Picks and Pans Review: Love, Loss, and What I Wore
The first day of school. The prom. The interview. Long after ceremonies and feelings have faded, most women can recall, with intricate detail, the clothes they chose for significant occasions. So Manhattan ad exec Ilene Beckerman's sleek little memoir, illustrated with her own drawings, strikes a startling chord.
Beckerman, now in her 50s, keeps her distance from emotion; her centerpiece is style. Her mother ("a large handsome woman" who couldn't afford fancy clothes) dies when Beckerman is a young teen. Soon after buying her two navy blue frocks, her father disappears. Decked out in an "iridescent brocade Chinese-style dinner dress," she catches her first husband passionately kissing the hostess at a New Year's party. She wears the same black-and-red print taffeta maternity dress through six pregnancies. (One of her children, David, will die before his second birthday.) No matter the public or private trials, Beckerman focuses on pinafores and peplums, floral chintz and black faille.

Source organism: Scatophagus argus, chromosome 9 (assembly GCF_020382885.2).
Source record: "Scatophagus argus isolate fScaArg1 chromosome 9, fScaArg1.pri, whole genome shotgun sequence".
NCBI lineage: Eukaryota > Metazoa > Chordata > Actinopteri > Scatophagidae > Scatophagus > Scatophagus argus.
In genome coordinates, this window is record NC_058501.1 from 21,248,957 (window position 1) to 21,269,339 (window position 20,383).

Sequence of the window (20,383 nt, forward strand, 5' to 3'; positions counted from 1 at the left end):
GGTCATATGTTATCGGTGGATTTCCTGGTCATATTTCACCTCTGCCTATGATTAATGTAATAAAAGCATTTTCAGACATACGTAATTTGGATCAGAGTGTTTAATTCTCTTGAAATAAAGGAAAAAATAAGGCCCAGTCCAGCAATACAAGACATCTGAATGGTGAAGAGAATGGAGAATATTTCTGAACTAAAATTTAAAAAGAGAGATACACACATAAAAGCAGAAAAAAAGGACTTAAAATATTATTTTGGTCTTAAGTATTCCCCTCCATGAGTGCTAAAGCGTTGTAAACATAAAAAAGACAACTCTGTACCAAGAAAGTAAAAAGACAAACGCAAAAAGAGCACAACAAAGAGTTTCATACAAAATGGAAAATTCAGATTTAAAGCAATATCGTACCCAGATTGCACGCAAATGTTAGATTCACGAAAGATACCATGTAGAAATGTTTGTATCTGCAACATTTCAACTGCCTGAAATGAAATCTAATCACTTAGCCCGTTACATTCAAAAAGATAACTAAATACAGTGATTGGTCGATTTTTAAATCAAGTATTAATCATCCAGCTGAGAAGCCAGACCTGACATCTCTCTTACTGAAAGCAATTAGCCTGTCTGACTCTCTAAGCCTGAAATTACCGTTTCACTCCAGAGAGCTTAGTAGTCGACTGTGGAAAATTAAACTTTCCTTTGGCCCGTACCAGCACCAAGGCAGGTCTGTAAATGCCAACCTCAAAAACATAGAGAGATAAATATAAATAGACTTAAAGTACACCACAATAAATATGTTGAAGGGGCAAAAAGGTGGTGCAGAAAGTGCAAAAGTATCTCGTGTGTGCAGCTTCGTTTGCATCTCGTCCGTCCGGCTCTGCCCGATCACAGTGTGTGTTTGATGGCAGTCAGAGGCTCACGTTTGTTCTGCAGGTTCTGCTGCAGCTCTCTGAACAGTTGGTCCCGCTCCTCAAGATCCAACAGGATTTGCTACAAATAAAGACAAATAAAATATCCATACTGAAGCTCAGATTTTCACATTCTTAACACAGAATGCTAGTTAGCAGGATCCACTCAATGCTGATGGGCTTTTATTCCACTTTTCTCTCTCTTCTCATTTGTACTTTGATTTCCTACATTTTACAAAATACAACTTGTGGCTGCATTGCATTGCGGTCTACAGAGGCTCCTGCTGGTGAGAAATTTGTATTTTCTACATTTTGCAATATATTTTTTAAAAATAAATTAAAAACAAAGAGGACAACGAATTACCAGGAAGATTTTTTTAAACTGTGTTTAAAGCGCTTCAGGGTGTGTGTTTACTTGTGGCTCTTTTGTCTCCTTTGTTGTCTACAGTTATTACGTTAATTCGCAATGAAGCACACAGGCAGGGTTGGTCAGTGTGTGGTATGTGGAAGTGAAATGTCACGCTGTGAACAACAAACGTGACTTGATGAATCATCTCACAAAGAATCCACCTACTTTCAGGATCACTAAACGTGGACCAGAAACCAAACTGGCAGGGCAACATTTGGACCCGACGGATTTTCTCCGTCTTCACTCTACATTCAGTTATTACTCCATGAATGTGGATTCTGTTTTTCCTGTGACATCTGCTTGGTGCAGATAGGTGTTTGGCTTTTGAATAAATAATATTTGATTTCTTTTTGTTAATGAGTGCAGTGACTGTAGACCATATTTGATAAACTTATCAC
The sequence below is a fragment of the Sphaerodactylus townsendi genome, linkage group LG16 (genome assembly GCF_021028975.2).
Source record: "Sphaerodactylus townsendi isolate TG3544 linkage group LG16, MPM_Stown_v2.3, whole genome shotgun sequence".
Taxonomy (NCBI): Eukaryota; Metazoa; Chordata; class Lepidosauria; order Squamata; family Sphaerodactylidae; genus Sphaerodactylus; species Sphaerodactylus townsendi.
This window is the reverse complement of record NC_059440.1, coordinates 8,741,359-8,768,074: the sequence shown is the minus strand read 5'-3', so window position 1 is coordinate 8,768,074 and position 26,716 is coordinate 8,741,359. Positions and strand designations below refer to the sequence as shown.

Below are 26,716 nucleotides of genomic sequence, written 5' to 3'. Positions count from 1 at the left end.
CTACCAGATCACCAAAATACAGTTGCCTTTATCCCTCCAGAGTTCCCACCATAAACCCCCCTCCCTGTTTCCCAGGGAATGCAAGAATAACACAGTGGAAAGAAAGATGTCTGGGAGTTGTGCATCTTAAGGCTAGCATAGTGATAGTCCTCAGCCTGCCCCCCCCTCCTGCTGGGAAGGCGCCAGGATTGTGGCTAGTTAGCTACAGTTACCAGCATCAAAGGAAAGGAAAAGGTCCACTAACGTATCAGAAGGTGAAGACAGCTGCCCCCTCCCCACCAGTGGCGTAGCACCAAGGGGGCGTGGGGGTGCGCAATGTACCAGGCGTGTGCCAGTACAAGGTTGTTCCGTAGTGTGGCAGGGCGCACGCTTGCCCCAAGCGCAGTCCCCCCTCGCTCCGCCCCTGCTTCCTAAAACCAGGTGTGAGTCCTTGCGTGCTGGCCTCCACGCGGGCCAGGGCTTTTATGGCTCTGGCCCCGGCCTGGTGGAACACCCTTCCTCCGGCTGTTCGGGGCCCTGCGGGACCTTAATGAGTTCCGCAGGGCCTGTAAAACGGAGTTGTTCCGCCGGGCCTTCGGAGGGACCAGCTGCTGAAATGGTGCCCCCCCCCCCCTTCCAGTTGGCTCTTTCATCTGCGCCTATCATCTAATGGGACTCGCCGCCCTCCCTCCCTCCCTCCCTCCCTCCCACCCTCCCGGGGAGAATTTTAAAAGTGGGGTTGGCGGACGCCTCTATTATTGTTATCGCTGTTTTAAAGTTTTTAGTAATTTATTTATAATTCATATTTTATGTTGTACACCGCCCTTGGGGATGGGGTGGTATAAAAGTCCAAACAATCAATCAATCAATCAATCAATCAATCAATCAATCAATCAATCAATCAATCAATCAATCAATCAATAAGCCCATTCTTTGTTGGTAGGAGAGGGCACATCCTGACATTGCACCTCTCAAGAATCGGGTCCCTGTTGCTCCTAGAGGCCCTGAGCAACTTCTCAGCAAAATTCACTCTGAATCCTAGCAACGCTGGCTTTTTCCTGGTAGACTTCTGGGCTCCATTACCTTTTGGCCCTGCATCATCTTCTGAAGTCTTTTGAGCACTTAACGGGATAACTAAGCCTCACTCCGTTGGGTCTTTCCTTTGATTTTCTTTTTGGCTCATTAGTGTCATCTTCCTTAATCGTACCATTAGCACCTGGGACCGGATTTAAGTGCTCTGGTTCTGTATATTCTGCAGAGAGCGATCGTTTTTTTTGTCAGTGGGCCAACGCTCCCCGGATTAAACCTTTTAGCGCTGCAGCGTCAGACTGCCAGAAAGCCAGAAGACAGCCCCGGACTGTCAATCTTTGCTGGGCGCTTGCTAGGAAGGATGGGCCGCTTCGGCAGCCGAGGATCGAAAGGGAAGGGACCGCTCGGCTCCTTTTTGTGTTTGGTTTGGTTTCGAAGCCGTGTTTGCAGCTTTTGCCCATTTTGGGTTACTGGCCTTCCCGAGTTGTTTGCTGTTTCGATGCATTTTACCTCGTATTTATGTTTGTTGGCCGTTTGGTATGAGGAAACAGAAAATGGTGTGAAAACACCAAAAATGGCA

The effect is both unsettling and oddly powerful. "Do you ever think about the clothes we wore when we were growing up?" Beckerman asks one of her oldest friends. "Never," Dora answers. "It was such a painful time." (Algonquin Books, $14.95)